Judge overturns ruling against Workers' Party

 

A High Court judge yesterday overturned a decision by one of the court's taxing masters to award no costs to the Workers' Party for work involved in producing documents for a libel action taken by its former leader Mr Proinsias De Rossa against Independent Newspapers.

Upholding an appeal by the WP against taxing master Mr James Flynn's decision, Mr Justice Geoghegan found it was unjust. He said members of the WP could not reasonably be satisfied that they had had an unbiased hearing having regard to the "very unusual comments" contained in Mr Flynn's ruling.

Such comments were hardly warranted on the evidence before Mr Flynn and were, to a large extent, irrelevant, the judge said. He remitted the matter for consideration by taxing master Mr Charles Moran. The judge added the WP appeared to have contributed to some extent by submitting a wholly excessive claim. The claim for what Mr Justice Geoghegan described as "very substantial" costs involved a charge by the WP for the services of its general secretary, Mr Patrick Quearney, and other senior members and officers of the party in connection with preparation of discovery for the libel action.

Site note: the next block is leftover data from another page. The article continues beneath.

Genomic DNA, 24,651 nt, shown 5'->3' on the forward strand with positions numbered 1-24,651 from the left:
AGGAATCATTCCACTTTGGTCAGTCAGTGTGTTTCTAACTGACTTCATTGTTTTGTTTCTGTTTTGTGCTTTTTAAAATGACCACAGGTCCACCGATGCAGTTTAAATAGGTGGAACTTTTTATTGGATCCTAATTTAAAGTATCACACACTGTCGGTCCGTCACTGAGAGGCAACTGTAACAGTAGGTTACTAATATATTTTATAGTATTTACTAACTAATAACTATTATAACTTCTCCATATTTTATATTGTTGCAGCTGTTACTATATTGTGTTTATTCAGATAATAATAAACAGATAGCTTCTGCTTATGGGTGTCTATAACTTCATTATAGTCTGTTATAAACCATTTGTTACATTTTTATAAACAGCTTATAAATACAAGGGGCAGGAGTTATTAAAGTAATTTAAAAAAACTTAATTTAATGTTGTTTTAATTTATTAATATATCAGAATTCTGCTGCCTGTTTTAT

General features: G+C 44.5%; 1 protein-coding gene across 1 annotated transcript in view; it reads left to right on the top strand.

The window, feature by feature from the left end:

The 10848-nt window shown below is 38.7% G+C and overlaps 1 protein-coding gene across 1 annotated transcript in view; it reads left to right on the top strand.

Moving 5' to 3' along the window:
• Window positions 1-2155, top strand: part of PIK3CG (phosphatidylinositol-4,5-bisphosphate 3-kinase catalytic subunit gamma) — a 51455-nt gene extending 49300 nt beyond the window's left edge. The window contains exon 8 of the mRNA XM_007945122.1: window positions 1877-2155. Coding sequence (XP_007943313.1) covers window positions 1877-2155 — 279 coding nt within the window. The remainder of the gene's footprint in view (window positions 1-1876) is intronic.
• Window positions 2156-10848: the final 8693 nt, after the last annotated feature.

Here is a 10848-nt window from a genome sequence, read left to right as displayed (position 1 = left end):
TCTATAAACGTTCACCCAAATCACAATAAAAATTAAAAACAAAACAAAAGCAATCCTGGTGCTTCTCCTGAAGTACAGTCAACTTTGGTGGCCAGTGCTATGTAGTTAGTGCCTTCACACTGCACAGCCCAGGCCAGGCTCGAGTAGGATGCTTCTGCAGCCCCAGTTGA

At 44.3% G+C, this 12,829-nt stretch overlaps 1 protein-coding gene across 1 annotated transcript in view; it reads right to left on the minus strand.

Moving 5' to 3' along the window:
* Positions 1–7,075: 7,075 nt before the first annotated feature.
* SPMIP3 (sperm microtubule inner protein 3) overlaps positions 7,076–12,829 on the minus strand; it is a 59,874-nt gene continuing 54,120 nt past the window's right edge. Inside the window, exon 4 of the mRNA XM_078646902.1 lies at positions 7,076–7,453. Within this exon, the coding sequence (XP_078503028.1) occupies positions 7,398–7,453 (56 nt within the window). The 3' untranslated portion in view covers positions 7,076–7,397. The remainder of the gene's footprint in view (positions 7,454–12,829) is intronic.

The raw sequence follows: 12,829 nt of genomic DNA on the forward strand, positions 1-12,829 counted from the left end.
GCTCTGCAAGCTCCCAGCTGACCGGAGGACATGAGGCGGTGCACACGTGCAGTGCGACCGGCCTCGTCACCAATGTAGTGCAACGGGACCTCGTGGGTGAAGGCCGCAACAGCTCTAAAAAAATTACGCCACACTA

The taxing master "in a forthright ruling" dismissed this claim in its entirety and did so again "in a more prosaic second ruling" after objections were taken, Mr Justice Geoghegan said.

His clear impression from Mr Flynn's first ruling was that he was "understandably exasperated" at what he saw as a wholly exaggerated claim put forward for the most part on behalf of individual members or officers of the WP.

"But in so far as he made a nil assessment, I think he was wrong. If I am right in my view that such an extreme finding was wrong it was, by definition, also unjust."

In sending the matter back, Mr Justice Geoghegan said he was satisfied the fresh taxation should be done by taxing master Mr Charles Moran.

"I say this without casting any aspersions on Mr Flynn but, unfortunately, many of the colourful remarks contained in his first ruling would not give any confidence to the WP that there would be an unbiased assessment."

This did not mean that he was in any way suggesting actual bias. What he was talking about was what was well known to all lawyers as apparent bias.